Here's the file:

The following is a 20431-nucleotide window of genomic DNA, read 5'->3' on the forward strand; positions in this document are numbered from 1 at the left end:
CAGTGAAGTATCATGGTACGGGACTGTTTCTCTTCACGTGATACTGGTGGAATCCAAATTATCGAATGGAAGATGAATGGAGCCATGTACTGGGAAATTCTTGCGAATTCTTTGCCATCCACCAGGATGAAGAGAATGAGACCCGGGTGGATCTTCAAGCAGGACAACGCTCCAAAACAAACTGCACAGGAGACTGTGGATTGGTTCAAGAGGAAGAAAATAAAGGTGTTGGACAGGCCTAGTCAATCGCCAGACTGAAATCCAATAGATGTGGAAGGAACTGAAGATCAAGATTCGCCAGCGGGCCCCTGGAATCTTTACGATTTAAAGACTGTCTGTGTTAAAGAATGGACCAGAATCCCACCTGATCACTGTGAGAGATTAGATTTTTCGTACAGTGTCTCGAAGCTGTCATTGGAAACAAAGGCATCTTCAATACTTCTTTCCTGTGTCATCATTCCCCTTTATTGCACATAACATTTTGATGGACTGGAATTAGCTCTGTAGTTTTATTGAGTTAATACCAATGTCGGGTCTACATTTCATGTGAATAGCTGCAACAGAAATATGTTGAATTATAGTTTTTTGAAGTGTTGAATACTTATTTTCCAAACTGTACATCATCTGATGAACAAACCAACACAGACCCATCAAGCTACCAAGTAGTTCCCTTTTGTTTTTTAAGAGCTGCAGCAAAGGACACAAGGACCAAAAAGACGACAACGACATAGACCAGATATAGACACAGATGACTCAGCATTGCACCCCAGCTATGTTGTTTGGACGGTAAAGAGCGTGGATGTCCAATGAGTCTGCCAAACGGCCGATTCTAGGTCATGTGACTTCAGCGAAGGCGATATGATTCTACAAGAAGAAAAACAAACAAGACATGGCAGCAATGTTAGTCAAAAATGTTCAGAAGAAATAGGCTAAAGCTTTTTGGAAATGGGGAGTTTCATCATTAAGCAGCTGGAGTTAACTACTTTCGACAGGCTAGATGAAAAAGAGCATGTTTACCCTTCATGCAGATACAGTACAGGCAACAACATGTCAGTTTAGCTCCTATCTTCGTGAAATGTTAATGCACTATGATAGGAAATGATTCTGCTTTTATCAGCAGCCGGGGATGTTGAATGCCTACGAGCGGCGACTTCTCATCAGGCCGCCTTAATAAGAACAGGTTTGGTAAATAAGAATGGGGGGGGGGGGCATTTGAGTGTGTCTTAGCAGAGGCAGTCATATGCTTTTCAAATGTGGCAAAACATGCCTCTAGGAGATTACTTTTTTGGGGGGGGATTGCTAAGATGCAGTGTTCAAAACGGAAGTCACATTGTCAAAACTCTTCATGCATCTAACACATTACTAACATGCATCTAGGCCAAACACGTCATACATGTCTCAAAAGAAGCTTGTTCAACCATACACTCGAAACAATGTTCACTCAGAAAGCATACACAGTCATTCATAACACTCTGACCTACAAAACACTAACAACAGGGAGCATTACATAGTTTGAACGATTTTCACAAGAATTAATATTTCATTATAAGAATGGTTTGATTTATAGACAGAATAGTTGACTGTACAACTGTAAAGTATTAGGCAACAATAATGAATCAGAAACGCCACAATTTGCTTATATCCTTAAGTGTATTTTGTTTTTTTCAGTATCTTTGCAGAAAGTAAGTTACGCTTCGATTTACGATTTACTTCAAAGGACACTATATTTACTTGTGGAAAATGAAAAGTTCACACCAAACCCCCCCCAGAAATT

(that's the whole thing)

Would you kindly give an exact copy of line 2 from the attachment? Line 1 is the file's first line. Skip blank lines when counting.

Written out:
CAGTGAAGTATCATGGTACGGGACTGTTTCTCTTCACGTGATACTGGTGGAATCCAAATTATCGAATGGAAGATGAATGGAGCCATGTACTGGGAAATTCTTGCGAATTCTTTGCCATCCACCAGGATGAAGAGAATGAGACCCGGGTGGATCTTCAAGCAGGACAACGCTCCAAAACAAACTGCACAGGAGACTGTGGATTGGTTCAAGAGGAAGAAAATAAAGGTGTTGGACAGGCCTAGTCAATCGCCAGACTGAAATCCAATAGATGTGGAAGGAACTGAAGATCAAGATTCGCCAGCGGGCCCCTGGAATCTTTACGATTTAAAGACTGTCTGTGTTAAAGAATGGACCAGAATCCCACCTGATCACTGTGAGAGATTAGATTTTTCGTACAGTGTCTCGAAGCTGTCATTGGAAACAAAGGCATCTTCAATACTTCTTTCCTGTGTCATCATTCCCCTTTATTGCACATAACATTTTGATGGACTGGAATTAGCTCTGTAGTTTTATTGAGTTAATACCAATGTCGGGTCTACATTTCATGTGAATAGCTGCAACAGAAATATGTTGAATTATAGTTTTTTGAAGTGTTGAATACTTATTTTCCAAACTGTACATCATCTGATGAACAAACCAACACAGACCCATCAAGCTACCAAGTAGTTCCCTTTTGTTTTTTAAGAGCTGCAGCAAAGGACACAAGGACCAAAAAGACGACAACGACATAGACCAGATATAGACACAGATGACTCAGCATTGCACCCCAGCTATGTTGTTTGGACGGTAAAGAGCGTGGATGTCCAATGAGTCTGCCAAACGGCCGATTCTAGGTCATGTGACTTCAGCGAAGGCGATATGATTCTACAAGAAGAAAAACAAACAAGACATGGCAGCAATGTTAGTCAAAAATGTTCAGAAGAAATAGGCTAAAGCTTTTTGGAAATGGGGAGTTTCATCATTAAGCAGCTGGAGTTAACTACTTTCGACAGGCTAGATGAAAAAGAGCATGTTTACCCTTCATGCAGATACAGTACAGGCAACAACATGTCAGTTTAGCTCCTATCTTCGTGAAATGTTAATGCACTATGATAGGAAATGATTCTGCTTTTATCAGCAGCCGGGGATGTTGAATGCCTACGAGCGGCGACTTCTCATCAGGCCGCCTTAATAAGAACAGGTTTGGTAAATAAGAATGGGGGGGGGGGGCATTTGAGTGTGTCTTAGCAGAGGCAGTCATATGCTTTTCAAATGTGGCAAAACATGCCTCTAGGAGATTACTTTTTTGGGGGGGGATTGCTAAGATGCAGTGTTCAAAACGGAAGTCACATTGTCAAAACTCTTCATGCATCTAACACATTACTAACATGCATCTAGGCCAAACACGTCATACATGTCTCAAAAGAAGCTTGTTCAACCATACACTCGAAACAATGTTCACTCAGAAAGCATACACAGTCATTCATAACACTCTGACCTACAAAACACTAACAACAGGGAGCATTACATAGTTTGAACGATTTTCACAAGAATTAATATTTCATTATAAGAATGGTTTGATTTATAGACAGAATAGTTGACTGTACAACTGTAAAGTATTAGGCAACAATAATGAATCAGAAACGCCACAATTTGCTTATATCCTTAAGTGTATTTTGTTTTTTTCAGTATCTTTGCAGAAAGTAAGTTACGCTTCGATTTACGATTTACTTCAAAGGACACTATATTTACTTGTGGAAAATGAAAAGTTCACACCAAACCCCCCCCAGAAATT